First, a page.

Business and Finance

Stock cheat's blog leads to calls for Internet regulation

Daitou Dage777.jpg
Would you pay this man for stock tips?
On July 10, police in Jilin detained Wang Xiujie, known online as "Pioneer Eldest Brother 777" (带头大哥 777), who is suspected of having used the Internet to provide illegal investment services. Reportedly a captivating speaker who whipped crowds into a frenzy with his lectures, Pioneer Eldest Brother ran a service through QQ that sent stock tips to subscriber's mobile phones. He also wrote a blog that attracted millions of readers and ranked, for a time, as China's most popular.

The details of his wrongdoing remain sketchy. It seems obvious that he misrepresented his skills. He claimed that his stock market forecasts were more than 90% accurate, and he referred to himself variously as a "stock god" and "guardian angel." Apparently, he also lied about his resume. On his blog, he claimed to have had 18 years of experience in the securities industry. In fact, he worked at the China Construction Bank in the deposits and receivables departments, and later he worked for the housing administration.

While Pioneer Eldest Brother's QQ subscription service appears to have been quite profitable (making ¥10 million by one report), the authorities haven't yet accused him of misappropriating money. Moreover, while a group of his QQ subscribers say that they're planning a law suit against him, accusing him of defrauding and swindling them, the press reports don't suggest that Pioneer Eldest Brother took money other than in exchange for services, like his QQ stock tips or his lectures.

All in all, precisely what got Pioneer Eldest Brother in trouble is unclear: has committed some genuinely heinous act? Is it that he's a charismatic imposter whose popularity made the authorities uncomfortable? Or did his subscribers include one or more government officials who followed his advice and lost money?

Unfortunately, the news commentary doesn't shed much light on the subterranean motives at play. Xinhua warned that Pioneer Eldest Brother is just one of many con artists who have emerged in the wake of China's booming economy, and that shareholders should be careful about hidden fees associated with stock market transactions.

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Cartoon from CCTV.com article
But commentary elsewhere on the web suggested that, whatever it was that got Pioneer Eldest Brother detained, the upshot should be decreased freedom for Netizens. Pinglun.eastday.com exhorted its readers:
Without the platform of the Internet, "Pioneer Eldest Brother" would've been unable to gain influence. . . . Thus it can be seen that [we need to] keep a watch on the Internet, and keeping a special watch on blogs, etc., and public platforms seems particularly urgent. Otherwise, not only regarding the stock market, but also in other areas, "Pioneer Eldest Brothers" can still use the characteristics of the Internet [to con people]. If we fail to keep watch, then there will be a public outcry, and it will stir up trouble.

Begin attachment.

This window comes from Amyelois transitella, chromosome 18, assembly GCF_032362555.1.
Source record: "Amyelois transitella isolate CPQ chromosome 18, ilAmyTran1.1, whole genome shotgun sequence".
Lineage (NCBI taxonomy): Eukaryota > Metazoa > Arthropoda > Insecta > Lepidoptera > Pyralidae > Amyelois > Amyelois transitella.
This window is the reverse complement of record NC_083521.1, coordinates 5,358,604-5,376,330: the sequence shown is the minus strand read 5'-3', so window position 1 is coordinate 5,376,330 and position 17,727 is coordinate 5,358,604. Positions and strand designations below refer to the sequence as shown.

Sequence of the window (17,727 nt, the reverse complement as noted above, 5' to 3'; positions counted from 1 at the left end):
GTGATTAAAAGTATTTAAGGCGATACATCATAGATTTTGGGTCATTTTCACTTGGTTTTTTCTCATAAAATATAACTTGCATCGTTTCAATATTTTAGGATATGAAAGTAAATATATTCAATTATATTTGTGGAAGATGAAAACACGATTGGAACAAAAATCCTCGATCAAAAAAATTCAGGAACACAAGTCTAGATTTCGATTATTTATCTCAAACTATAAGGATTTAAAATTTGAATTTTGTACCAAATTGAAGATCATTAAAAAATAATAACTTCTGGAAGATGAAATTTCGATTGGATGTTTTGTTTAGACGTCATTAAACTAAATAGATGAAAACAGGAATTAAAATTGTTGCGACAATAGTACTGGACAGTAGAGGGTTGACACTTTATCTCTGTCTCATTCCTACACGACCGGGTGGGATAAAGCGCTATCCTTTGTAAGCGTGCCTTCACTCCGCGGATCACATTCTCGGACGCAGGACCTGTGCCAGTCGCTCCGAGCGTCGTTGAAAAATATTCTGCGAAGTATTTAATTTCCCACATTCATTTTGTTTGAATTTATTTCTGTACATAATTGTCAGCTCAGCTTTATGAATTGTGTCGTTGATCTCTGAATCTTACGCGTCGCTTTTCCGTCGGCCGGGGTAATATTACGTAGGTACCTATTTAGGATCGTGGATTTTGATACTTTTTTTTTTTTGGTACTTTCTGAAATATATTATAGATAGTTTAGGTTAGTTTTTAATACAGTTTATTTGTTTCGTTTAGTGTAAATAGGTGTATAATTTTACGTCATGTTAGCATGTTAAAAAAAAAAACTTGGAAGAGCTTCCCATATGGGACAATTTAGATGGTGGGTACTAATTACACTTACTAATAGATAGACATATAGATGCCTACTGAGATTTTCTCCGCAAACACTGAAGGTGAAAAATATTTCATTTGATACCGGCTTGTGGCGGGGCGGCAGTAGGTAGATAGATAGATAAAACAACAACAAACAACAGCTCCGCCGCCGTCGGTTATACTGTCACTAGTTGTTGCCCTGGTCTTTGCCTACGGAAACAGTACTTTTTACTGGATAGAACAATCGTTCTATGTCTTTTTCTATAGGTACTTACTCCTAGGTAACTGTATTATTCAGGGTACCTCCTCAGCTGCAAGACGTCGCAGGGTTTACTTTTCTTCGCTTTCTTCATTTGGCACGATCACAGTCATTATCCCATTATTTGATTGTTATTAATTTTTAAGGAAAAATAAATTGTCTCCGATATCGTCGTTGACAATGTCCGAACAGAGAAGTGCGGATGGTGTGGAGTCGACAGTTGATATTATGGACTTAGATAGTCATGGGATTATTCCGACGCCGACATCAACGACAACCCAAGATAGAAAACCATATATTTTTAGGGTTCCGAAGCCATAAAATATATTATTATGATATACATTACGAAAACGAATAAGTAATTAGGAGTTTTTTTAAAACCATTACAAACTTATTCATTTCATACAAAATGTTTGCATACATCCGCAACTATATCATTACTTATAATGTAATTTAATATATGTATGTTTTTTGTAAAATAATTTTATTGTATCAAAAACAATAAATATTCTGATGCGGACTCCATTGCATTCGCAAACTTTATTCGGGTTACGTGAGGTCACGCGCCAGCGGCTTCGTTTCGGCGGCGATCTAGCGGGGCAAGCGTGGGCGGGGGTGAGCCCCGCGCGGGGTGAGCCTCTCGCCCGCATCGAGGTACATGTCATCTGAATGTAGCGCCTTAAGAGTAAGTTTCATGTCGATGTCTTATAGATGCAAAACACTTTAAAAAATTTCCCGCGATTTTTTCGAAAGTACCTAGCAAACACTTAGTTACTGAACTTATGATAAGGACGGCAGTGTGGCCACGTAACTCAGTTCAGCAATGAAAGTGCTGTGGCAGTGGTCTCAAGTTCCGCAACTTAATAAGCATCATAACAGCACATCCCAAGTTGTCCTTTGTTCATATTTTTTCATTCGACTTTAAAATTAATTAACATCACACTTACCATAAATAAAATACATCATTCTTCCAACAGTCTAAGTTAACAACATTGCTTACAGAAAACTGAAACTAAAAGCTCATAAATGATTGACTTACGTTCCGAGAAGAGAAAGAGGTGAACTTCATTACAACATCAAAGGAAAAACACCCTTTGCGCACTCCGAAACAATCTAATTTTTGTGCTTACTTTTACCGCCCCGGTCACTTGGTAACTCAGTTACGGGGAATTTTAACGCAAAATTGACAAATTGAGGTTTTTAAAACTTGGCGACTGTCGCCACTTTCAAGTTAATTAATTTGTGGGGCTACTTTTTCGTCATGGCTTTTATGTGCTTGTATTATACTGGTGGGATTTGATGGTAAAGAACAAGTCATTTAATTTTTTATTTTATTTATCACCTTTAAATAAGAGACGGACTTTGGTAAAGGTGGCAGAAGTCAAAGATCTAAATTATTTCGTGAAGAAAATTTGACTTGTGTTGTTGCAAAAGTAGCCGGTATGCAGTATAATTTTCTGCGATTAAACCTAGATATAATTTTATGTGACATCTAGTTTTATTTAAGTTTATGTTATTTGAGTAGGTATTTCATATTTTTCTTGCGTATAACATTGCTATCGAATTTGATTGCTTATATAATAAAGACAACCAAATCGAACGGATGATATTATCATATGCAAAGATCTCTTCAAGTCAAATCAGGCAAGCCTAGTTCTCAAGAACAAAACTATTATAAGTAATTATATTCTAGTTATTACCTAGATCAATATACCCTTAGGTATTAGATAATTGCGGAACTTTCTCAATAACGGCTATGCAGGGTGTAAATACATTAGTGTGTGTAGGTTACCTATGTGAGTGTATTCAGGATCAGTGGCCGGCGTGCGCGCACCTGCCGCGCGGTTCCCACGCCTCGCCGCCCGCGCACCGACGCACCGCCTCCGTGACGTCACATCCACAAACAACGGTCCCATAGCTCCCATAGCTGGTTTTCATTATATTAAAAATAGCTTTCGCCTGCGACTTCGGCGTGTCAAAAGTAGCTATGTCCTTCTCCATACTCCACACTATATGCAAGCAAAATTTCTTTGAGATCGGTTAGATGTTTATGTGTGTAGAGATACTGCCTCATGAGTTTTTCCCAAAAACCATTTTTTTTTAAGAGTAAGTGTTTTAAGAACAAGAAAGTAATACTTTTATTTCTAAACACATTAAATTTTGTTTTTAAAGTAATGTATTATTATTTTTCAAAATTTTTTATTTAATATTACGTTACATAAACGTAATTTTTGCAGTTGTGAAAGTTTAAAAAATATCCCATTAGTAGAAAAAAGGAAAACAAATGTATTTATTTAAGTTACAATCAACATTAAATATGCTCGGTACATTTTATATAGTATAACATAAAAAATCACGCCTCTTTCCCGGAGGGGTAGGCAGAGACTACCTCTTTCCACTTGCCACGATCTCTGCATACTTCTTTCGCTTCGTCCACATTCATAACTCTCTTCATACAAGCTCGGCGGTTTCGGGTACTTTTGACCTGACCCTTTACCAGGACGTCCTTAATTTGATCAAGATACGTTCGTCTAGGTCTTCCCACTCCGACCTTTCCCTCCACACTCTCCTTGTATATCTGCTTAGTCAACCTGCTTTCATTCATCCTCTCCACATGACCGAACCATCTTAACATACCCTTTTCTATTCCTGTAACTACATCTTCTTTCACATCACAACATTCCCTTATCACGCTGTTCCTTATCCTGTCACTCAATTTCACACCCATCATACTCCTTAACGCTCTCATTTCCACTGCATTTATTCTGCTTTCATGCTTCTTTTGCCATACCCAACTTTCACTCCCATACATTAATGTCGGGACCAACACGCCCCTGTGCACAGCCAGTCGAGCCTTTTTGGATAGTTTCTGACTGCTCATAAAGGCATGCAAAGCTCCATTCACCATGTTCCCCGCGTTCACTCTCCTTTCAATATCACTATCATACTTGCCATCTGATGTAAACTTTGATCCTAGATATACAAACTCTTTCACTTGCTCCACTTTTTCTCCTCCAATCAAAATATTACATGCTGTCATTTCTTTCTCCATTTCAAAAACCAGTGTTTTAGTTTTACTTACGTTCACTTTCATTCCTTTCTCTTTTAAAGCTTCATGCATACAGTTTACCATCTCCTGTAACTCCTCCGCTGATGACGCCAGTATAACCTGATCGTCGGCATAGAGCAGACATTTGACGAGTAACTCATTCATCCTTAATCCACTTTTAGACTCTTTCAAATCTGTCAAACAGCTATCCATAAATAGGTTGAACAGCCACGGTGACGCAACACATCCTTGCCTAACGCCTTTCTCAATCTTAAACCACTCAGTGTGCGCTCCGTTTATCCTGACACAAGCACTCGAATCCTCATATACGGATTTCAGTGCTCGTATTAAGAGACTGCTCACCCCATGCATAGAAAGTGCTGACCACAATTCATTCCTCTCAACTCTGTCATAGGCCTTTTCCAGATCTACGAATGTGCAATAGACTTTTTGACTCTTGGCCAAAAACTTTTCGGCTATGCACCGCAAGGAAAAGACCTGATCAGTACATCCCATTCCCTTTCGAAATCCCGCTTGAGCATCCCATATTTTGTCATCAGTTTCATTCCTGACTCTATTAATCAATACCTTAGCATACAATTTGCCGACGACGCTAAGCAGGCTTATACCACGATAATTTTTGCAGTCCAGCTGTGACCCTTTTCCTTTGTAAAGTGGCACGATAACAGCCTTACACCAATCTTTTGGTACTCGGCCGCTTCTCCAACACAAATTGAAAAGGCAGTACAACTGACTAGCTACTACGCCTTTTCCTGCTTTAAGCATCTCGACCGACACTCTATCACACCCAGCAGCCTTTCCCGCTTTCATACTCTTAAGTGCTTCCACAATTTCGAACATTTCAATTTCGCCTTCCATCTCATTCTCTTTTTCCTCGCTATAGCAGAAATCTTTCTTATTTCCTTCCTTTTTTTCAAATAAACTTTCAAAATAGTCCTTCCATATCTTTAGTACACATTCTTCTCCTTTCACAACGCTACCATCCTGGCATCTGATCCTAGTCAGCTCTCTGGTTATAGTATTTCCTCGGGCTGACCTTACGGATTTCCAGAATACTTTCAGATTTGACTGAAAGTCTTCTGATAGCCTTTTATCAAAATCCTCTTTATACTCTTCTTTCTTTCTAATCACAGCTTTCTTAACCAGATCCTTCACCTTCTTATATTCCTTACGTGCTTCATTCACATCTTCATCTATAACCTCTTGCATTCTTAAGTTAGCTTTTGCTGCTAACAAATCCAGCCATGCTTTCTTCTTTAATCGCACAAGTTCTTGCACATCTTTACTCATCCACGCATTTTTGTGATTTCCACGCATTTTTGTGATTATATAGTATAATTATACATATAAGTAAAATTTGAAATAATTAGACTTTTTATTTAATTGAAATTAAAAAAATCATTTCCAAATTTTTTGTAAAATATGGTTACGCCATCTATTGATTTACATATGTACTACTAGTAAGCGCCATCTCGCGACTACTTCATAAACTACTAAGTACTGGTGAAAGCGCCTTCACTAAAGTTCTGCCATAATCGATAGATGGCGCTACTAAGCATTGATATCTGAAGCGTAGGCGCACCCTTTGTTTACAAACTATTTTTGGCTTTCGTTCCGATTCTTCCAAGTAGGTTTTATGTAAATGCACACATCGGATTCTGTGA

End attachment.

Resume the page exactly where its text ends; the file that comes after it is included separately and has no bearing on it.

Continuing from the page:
In light of the questions abounding about the Pioneer Eldest Brother fracas, this response seems particularly ill-considered. A better approach would take account of the irrefutable facts underlying Pioneer Eldest Brother's scam: China's stock market and securities industry are new and exploding. Investors are inexperienced, but eager. They want information about how to invest, but they can't get it: after years of having been censored and co-opted for propaganda purposes, most Chinese media outlets aren't up to the task of meeting investor demand for accurate, timely and detailed information.

Pioneer Eldest Brother exploited this combination of investor naiveté and information vacuum, but scouring the Internet for charlatans is not the best way to reduce the opportunities for exploitation. Such an undertaking would be hopeless, even for China's Internet police: charlatans are as much a part of the Net as html.

Rather than bucking the nature of the Internet, the Chinese government should harness the Net's strengths and develop reliable online information channels for investors. Increasing the credibility and accuracy of available information about publicly-traded companies and the stock market seems the best prescription for the investor gullibility. Such an approach, moreover, would extricate Chinese Internet regulators from their no-win stand-off against the flow of information online. After all, the free flow of online information is as much a part of the Net as charlatans.

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There are currently 2 Comments for Stock cheat's blog leads to calls for Internet regulation.

Comments on Stock cheat's blog leads to calls for Internet regulation

he was probably frontrunning, scalping or doing both. At least frontrunning, i believe known as 老鼠仓, is a securities violation here. There have also been rumors that he was running a private investment fund. Lots of people do that, but it is technically not allowed.

He was the poster child for out of control stock market speculation. It makes perfect sense to take him down, and no doubt he was dirty enough that he made it very easy for regulators.

The thing to find out is, are there any web citizens in China doing this stuff and who are legitimate?

Otherwise, the Chinese government can shut down this site, imprison him and say that it was because the guy was a crook...

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